YOUNG actors brought a 2,400-year-old tale of murder and revenge to life last week – but there was nothing tragic about their performance.
Students re-enacted the Greek tragedy of Medea on Priestley College’s new outdoor stage, which has been built to provide a different experience for both performers and audience members.
“Medea’s tale starts after the end of the story that everyone knows as Jason and the Argonauts,” said Performing Arts Tutor Abbie Rippon.
“It is very challenging for the students. They have had to get used to a different style of acting and have produced a performance that is true to the early style of theatre but suitable for a contemporary audience.”
Greek theatre was designed to educate its audience and play a part in moulding them into good citizens.
Rehearsals took place as other students and tutors went about their business.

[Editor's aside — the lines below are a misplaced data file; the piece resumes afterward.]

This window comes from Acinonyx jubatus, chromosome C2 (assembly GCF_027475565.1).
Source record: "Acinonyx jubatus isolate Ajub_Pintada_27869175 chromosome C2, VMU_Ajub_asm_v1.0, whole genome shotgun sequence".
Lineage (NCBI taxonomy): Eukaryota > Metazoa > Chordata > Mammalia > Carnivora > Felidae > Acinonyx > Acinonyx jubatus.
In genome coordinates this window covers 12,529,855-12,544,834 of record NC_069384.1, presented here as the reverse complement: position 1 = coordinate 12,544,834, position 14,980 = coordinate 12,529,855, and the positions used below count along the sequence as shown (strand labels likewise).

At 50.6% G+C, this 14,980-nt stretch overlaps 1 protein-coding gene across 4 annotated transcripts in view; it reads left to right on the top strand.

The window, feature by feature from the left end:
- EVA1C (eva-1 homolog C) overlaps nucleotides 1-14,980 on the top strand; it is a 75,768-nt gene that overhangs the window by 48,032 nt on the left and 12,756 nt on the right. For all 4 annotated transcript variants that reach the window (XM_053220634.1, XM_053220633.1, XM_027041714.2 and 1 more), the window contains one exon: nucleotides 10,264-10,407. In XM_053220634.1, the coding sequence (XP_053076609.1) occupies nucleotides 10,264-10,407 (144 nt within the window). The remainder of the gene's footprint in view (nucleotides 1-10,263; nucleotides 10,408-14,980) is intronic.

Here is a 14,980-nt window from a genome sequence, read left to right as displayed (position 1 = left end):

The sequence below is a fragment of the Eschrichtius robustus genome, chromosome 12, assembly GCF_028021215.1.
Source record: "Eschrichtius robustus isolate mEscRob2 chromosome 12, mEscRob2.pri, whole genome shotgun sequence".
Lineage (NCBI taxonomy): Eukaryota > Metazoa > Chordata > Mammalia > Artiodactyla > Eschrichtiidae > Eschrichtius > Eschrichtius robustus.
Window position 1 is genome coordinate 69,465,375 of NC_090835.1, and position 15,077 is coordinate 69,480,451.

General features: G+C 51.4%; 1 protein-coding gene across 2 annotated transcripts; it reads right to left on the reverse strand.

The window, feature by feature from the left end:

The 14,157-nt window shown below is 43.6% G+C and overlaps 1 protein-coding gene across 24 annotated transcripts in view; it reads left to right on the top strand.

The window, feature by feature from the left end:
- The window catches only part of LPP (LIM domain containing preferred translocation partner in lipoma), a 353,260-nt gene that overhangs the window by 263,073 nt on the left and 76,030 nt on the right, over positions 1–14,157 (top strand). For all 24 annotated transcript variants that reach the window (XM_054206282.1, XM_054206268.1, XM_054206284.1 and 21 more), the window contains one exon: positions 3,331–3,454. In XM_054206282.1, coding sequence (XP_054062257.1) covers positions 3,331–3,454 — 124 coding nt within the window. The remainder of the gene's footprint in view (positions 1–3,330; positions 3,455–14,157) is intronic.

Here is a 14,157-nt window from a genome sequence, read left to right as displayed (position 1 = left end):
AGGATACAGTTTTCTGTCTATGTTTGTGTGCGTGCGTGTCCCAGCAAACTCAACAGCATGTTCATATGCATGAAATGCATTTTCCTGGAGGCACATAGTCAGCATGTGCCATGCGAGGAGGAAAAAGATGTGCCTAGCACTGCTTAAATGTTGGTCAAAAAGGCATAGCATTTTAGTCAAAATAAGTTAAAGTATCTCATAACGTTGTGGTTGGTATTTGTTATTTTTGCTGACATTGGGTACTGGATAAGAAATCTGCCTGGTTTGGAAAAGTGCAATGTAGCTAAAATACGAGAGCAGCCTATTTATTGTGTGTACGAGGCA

“It was very unusual to hear a Greek tragedy being played out as you walked between classes,” said Tutor Adam Bird.
The play tells the story of the revenge of a woman betrayed by her husband. All of the action of the play is at Corinth, where Jason has brought Medea after the adventures of the Golden Fleece.
He leaves her to marry Glauce, the daughter of King Creon, so that he can have children of royal blood. Medea goes on to plot and carry out the murder of her children to punish Jason.
“It has been interesting for them to learn about the history of another culture as well as the performance and it has been designed to stretch them,” said Abbie.